FIGS. 17A-D show example light sources 1605 each comprising a plurality of laser diodes. The light source 1605 can have a housing 1705 with multiple structural and optical elements configured to secure the laser diodes in the housing and to focus and direct the output light onto a fiber optic cable. The light source 1605 can have a mounting plate 1730 configured to support the laser diodes 1725 and to provide a heat sink. A lens plate 1720 can be positioned on the mounting plate 1730 to provide support for lenses 1715 that correspond to the laser diodes 1725. The lenses 1715 can be configured to direct the light output from each of the laser diodes 1725 to the reflective cap 1710 positioned in the housing 1705. The reflective cap 1710 can be configured to reflect and/or direct the output light from the laser diodes 1725 to a reflective element 1717 and then onto a fiber optic cable (not shown). In this way, the light output from the plurality of laser diodes 1725 can be collected and provided as a single light source. In some embodiments, the physical orientation of the various laser diodes 1725 can be arranged to reduce speckle due at least in part to polarization diversity (e.g., the output polarizations from the laser diodes can be configured to be non-uniform and/or randomized) and angular diversity (e.g., the light coming from the laser diodes travels different paths to the fiber optic cable, effectively coming from different angles). FIGS. 17B-17D illustrate a closer view of the mounting plate 1730, laser diodes 1725, lens plate 1720, and lenses 1715 of the light sources 1605. The number of laser diodes 1725 can be different for each light source 1605. In some embodiments, the number of green diodes can exceed the number of red laser diodes and/or blue laser diodes. For example, FIG. 17D can be an illustration of a green light source having a plurality of green laser diodes 1725.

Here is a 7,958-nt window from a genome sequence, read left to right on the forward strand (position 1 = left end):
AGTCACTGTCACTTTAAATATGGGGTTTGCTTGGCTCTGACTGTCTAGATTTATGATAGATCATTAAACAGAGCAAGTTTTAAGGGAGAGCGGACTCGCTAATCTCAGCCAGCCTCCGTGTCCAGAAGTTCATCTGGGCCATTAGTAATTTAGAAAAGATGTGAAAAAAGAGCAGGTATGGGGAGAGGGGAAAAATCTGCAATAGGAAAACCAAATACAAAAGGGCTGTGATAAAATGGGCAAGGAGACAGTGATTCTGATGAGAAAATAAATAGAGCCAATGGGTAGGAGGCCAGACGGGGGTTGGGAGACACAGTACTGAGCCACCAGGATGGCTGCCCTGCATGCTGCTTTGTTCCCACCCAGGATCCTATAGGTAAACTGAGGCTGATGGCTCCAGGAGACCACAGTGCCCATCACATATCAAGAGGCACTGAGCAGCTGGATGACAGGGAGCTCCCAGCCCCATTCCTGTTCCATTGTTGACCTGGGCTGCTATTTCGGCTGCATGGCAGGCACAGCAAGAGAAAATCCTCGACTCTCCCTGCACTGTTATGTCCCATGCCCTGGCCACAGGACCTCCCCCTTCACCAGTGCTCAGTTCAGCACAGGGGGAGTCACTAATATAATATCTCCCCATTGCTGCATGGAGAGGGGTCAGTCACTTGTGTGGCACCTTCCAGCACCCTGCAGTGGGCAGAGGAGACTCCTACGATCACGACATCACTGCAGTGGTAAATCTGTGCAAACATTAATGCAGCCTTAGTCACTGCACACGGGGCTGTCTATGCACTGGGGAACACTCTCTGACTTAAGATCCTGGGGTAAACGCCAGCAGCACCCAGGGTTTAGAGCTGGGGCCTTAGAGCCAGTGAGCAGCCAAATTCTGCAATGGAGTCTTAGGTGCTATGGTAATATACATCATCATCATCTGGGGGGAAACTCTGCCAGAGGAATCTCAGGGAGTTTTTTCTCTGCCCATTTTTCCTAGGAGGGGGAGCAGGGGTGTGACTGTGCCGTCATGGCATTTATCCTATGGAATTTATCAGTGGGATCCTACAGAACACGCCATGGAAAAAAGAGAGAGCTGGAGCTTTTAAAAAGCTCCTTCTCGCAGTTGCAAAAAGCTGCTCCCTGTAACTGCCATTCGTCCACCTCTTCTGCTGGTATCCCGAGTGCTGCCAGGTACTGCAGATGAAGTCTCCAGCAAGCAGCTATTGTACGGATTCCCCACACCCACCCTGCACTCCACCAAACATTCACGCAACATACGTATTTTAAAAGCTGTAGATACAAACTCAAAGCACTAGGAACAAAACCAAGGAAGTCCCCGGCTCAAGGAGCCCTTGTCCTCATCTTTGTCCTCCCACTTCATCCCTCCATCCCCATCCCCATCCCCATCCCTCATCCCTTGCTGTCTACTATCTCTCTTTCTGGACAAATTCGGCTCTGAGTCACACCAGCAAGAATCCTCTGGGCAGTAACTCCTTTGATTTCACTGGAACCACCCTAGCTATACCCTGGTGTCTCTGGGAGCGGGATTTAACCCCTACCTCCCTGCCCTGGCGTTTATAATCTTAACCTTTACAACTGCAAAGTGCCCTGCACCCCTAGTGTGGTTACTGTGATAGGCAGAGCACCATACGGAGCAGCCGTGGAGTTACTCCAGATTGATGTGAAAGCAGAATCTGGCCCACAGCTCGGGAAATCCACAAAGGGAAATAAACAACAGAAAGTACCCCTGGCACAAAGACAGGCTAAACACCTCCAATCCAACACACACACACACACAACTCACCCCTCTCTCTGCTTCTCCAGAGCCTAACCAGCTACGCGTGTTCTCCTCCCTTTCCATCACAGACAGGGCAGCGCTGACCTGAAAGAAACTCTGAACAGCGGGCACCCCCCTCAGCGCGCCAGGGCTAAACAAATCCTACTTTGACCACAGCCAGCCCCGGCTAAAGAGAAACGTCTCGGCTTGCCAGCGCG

FIGS. 18A-C show an example PCB board 1810 and heat sink 1815 used with the laser diode light sources 1605 illustrated in FIGS. 17A-D. The PCB board 1810 can be configured to provide electrical connections to a plurality of laser diodes. The PCB board 1810 can be configured to provide a thermally conductive connection to the heat sink while providing electrical connection to the PCB board 1810. The laser diodes can be controlled through signals sent through a connector 1825, which can distribute signals to the laser diodes through the PCB board 1810. The heat sink 1815 can be configured to provide mechanical support for the PCB board 1810 such that the PCB board 1810 can be seated within the heat sink 1815. The laser diodes can thus be electrically coupled to the PCB board 1810 and thermally coupled to the heat sink 1815. The heat sink 1815 can be configured to be large to dissipate heat generated by the laser diodes.

FIG. 19 illustrates an example electronics board 1900 for a video processor 105. The electronics board 1900 includes multiple inputs 1935 for receiving input from external systems. The inputs can be any suitable connector including, for example, HDMI, HD-SDI, DVI, and the like. The electronics board 1900 includes multiple outputs 1940 for delivering video data to an optical engine or projector head. The electronics board 1900 includes a video controller for encoding, decoding, encrypting, and/or decrypting input signals 1905. The electronics board 1900 includes one, two, or more video modules 1910, 1920 for generating video signals appropriate for delivery to the optical engine or projector head. The electronics board 1900 includes a packaging module 1925 for receiving the video signals from the video modules 1910, 1920 and producing an appropriate signal for deliver to the optical engines through the outputs 1940. The electronics board 1900 can include data storage 1930. Data storage 1930 can store video files that can be processed by the video modules 1910, 1920 and delivered to the projector head through the packaging module 1925 and outputs 1940.